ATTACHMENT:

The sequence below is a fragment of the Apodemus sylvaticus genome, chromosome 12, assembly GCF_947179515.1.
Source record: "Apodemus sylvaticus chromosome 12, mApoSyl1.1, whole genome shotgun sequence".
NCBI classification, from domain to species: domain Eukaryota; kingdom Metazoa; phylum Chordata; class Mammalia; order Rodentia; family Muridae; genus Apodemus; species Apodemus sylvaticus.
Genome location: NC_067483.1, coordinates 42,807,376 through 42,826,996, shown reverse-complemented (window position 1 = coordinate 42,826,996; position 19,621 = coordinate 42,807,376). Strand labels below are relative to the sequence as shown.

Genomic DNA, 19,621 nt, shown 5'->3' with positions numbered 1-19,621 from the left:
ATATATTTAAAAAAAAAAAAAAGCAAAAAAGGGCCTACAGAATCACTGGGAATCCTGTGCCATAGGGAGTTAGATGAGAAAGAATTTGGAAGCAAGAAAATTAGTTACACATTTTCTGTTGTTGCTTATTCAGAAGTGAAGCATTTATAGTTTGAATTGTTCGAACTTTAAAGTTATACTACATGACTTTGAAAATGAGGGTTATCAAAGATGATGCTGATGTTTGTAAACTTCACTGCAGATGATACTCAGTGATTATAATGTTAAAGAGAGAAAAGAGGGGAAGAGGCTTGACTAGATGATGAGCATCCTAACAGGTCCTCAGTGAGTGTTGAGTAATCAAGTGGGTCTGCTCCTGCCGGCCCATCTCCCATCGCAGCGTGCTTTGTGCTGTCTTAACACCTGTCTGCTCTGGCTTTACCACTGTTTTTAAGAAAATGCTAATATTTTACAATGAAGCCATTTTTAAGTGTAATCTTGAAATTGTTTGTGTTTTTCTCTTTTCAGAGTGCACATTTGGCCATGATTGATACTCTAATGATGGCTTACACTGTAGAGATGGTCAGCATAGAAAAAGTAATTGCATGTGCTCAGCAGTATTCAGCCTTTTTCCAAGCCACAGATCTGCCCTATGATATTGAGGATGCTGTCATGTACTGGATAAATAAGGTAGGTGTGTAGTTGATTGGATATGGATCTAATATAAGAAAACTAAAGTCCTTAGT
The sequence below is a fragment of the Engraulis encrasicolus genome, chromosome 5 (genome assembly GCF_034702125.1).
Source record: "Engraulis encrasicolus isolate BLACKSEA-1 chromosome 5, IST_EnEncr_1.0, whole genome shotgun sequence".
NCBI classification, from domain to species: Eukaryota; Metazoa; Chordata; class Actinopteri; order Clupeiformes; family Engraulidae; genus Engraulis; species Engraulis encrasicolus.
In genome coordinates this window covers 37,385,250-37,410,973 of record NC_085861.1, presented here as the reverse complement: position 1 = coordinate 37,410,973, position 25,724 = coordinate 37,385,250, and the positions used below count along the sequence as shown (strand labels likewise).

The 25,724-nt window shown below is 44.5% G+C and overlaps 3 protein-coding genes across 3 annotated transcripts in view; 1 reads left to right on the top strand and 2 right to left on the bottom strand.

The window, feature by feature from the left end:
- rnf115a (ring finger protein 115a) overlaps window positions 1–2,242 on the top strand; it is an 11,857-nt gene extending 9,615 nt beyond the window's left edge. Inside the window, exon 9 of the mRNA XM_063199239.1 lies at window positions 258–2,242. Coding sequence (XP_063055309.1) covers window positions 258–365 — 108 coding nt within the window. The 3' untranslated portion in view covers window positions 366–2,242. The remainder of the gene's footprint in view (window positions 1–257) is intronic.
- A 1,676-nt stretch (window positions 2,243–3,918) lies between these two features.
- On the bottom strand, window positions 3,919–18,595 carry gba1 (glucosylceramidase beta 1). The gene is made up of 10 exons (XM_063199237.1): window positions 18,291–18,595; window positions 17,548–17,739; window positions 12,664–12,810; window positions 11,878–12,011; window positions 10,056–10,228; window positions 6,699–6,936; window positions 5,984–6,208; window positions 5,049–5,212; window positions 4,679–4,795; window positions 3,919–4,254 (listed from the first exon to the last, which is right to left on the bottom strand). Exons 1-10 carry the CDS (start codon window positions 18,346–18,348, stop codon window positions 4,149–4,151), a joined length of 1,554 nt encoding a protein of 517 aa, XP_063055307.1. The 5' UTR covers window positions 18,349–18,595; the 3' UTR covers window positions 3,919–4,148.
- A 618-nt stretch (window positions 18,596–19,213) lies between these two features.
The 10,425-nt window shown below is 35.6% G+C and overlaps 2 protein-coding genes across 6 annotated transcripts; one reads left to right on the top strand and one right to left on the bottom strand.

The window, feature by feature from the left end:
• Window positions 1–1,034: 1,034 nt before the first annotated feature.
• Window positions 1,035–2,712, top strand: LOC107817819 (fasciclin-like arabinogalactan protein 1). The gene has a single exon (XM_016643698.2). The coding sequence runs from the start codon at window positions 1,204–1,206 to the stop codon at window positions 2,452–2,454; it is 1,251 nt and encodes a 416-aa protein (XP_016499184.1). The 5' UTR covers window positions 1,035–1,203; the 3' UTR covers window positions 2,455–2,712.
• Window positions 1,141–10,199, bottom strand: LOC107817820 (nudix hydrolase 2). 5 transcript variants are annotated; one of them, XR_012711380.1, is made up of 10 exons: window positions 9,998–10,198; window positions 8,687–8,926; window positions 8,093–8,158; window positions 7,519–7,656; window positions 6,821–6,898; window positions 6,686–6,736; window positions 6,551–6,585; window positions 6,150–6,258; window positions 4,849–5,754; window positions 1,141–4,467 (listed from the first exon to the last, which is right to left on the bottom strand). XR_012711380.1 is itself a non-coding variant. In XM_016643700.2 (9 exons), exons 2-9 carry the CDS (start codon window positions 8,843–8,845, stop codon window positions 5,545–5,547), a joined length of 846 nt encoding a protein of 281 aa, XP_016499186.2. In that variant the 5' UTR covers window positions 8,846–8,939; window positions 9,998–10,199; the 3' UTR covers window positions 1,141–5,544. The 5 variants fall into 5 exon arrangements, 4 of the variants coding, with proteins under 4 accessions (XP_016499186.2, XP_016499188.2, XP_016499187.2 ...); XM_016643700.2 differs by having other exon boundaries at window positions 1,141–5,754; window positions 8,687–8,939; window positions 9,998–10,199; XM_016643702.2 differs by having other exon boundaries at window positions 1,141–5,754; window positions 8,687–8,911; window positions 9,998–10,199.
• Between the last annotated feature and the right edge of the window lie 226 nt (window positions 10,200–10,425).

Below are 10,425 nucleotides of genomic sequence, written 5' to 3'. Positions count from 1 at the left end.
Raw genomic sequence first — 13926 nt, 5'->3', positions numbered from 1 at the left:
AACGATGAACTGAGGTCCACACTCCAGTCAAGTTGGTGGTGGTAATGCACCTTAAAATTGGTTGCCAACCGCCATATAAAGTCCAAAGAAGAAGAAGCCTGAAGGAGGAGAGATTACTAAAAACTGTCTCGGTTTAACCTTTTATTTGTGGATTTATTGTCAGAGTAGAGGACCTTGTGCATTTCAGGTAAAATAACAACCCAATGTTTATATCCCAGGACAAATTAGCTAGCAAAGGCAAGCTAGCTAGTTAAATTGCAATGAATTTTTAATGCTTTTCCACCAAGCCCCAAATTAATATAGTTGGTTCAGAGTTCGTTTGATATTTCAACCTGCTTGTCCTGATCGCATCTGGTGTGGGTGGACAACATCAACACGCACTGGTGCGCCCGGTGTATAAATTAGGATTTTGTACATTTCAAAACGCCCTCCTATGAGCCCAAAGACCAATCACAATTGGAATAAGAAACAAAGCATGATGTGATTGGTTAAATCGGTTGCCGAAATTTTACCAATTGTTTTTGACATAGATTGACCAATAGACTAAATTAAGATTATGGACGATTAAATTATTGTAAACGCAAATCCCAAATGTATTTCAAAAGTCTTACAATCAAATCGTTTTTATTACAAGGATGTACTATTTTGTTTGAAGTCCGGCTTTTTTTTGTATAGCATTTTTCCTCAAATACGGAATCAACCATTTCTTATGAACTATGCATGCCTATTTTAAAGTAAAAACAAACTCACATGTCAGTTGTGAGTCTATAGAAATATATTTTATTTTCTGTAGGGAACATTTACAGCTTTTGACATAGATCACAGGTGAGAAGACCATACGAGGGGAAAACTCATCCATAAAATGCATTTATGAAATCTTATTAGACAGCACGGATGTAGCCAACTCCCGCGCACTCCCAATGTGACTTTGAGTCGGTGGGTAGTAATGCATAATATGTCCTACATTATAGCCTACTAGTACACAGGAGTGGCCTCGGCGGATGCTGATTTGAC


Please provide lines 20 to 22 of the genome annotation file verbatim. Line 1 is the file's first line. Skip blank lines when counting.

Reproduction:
• Window positions 1,035–2,712, top strand: LOC107817819 (fasciclin-like arabinogalactan protein 1). The gene has a single exon (XM_016643698.2). The coding sequence runs from the start codon at window positions 1,204–1,206 to the stop codon at window positions 2,452–2,454; it is 1,251 nt and encodes a 416-aa protein (XP_016499184.1). The 5' UTR covers window positions 1,035–1,203; the 3' UTR covers window positions 2,455–2,712.
• Window positions 1,141–10,199, bottom strand: LOC107817820 (nudix hydrolase 2). 5 transcript variants are annotated; one of them, XR_012711380.1, is made up of 10 exons: window positions 9,998–10,198; window positions 8,687–8,926; window positions 8,093–8,158; window positions 7,519–7,656; window positions 6,821–6,898; window positions 6,686–6,736; window positions 6,551–6,585; window positions 6,150–6,258; window positions 4,849–5,754; window positions 1,141–4,467 (listed from the first exon to the last, which is right to left on the bottom strand). XR_012711380.1 is itself a non-coding variant. In XM_016643700.2 (9 exons), exons 2-9 carry the CDS (start codon window positions 8,843–8,845, stop codon window positions 5,545–5,547), a joined length of 846 nt encoding a protein of 281 aa, XP_016499186.2. In that variant the 5' UTR covers window positions 8,846–8,939; window positions 9,998–10,199; the 3' UTR covers window positions 1,141–5,544. The 5 variants fall into 5 exon arrangements, 4 of the variants coding, with proteins under 4 accessions (XP_016499186.2, XP_016499188.2, XP_016499187.2 ...); XM_016643700.2 differs by having other exon boundaries at window positions 1,141–5,754; window positions 8,687–8,939; window positions 9,998–10,199; XM_016643702.2 differs by having other exon boundaries at window positions 1,141–5,754; window positions 8,687–8,911; window positions 9,998–10,199.
• Between the last annotated feature and the right edge of the window lie 226 nt (window positions 10,200–10,425).